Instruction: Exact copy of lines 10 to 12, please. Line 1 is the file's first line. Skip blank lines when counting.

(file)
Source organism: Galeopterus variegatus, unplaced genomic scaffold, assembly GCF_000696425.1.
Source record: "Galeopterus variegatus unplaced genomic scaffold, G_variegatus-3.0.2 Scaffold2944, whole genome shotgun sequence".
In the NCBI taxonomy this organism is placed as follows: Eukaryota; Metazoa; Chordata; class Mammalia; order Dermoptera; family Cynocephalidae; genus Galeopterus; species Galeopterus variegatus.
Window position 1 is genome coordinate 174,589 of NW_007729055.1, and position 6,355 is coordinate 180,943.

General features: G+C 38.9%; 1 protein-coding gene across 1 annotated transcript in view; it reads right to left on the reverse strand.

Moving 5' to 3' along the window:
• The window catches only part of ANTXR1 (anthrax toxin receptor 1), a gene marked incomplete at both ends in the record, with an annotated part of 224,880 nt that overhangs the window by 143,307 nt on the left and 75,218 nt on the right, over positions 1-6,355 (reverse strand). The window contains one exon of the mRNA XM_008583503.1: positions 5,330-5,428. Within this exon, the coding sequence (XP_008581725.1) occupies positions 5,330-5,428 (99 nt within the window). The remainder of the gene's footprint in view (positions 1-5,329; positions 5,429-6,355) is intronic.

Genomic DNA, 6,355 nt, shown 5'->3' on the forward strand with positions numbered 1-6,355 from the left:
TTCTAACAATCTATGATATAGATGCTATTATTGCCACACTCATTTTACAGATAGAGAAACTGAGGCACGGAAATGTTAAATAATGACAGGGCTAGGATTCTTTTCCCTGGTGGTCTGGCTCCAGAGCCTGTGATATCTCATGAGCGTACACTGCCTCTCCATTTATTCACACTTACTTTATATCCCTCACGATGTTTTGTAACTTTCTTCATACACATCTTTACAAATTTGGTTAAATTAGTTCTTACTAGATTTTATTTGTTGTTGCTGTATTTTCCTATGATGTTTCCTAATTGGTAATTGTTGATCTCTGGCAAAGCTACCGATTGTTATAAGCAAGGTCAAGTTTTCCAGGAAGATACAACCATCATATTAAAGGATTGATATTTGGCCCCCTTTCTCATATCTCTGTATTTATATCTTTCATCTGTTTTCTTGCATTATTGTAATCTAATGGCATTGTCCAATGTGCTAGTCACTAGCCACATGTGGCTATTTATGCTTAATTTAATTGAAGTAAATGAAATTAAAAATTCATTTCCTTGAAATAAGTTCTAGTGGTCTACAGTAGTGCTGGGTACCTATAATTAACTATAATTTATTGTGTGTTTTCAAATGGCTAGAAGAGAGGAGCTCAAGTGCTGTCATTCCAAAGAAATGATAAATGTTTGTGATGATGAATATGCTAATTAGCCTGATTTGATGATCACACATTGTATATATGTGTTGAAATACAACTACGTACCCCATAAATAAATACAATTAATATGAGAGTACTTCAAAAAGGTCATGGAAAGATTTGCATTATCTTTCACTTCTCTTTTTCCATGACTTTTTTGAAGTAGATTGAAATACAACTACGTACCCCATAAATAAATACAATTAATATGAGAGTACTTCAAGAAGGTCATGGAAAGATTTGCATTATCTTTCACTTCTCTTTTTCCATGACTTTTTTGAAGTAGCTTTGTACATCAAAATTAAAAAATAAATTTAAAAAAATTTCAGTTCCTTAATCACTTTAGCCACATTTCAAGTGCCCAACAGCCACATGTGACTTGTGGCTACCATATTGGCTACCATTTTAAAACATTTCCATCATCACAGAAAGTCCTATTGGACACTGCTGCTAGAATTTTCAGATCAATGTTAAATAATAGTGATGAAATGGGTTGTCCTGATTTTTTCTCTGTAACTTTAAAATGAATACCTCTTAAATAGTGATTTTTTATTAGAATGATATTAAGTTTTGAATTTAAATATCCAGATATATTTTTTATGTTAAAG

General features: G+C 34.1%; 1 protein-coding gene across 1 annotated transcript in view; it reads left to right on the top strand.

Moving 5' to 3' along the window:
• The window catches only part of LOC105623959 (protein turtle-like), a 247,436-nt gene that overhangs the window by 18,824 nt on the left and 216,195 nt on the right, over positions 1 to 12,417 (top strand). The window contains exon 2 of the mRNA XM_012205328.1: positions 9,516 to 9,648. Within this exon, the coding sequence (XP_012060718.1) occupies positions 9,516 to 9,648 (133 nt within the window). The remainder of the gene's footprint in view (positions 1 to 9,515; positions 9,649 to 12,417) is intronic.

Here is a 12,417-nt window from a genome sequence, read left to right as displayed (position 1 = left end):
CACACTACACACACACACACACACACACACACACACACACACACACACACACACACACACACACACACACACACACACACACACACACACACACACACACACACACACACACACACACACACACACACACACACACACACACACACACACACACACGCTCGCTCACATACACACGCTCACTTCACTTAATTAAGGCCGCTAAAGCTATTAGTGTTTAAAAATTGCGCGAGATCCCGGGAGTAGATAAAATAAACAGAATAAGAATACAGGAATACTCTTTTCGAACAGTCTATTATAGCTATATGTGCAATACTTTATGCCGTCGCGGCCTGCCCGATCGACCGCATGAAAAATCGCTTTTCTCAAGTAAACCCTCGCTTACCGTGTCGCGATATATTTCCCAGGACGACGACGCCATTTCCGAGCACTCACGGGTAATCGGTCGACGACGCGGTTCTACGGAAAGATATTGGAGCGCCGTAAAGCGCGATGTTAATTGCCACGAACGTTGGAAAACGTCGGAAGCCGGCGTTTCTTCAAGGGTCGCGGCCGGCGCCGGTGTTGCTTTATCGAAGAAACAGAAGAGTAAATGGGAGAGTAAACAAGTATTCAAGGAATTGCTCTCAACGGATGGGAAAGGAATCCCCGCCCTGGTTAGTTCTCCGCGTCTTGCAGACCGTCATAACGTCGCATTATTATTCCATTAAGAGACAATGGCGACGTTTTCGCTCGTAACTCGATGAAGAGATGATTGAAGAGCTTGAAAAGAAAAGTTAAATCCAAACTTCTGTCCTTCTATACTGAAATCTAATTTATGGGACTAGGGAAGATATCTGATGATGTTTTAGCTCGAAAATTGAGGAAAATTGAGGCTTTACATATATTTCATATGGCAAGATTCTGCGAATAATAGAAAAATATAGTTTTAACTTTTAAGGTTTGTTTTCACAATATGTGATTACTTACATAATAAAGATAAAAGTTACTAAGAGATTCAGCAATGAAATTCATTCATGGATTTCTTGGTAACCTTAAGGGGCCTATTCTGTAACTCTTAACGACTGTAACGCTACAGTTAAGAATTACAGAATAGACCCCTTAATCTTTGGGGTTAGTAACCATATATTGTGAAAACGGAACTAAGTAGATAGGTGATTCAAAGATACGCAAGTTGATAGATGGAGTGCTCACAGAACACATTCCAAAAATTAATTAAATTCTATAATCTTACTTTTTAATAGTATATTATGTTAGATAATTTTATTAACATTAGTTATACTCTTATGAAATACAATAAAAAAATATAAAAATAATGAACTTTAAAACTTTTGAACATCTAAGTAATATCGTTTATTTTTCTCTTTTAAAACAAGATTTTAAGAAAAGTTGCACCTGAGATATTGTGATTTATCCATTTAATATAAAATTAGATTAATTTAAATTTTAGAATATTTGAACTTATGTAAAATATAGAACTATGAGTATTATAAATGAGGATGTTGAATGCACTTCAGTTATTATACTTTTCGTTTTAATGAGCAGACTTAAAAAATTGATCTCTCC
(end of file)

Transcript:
General features: G+C 34.1%; 1 protein-coding gene across 1 annotated transcript in view; it reads left to right on the top strand.

Moving 5' to 3' along the window:
• The window catches only part of LOC105623959 (protein turtle-like), a 247,436-nt gene that overhangs the window by 18,824 nt on the left and 216,195 nt on the right, over positions 1 to 12,417 (top strand). The window contains exon 2 of the mRNA XM_012205328.1: positions 9,516 to 9,648. Within this exon, the coding sequence (XP_012060718.1) occupies positions 9,516 to 9,648 (133 nt within the window). The remainder of the gene's footprint in view (positions 1 to 9,515; positions 9,649 to 12,417) is intronic.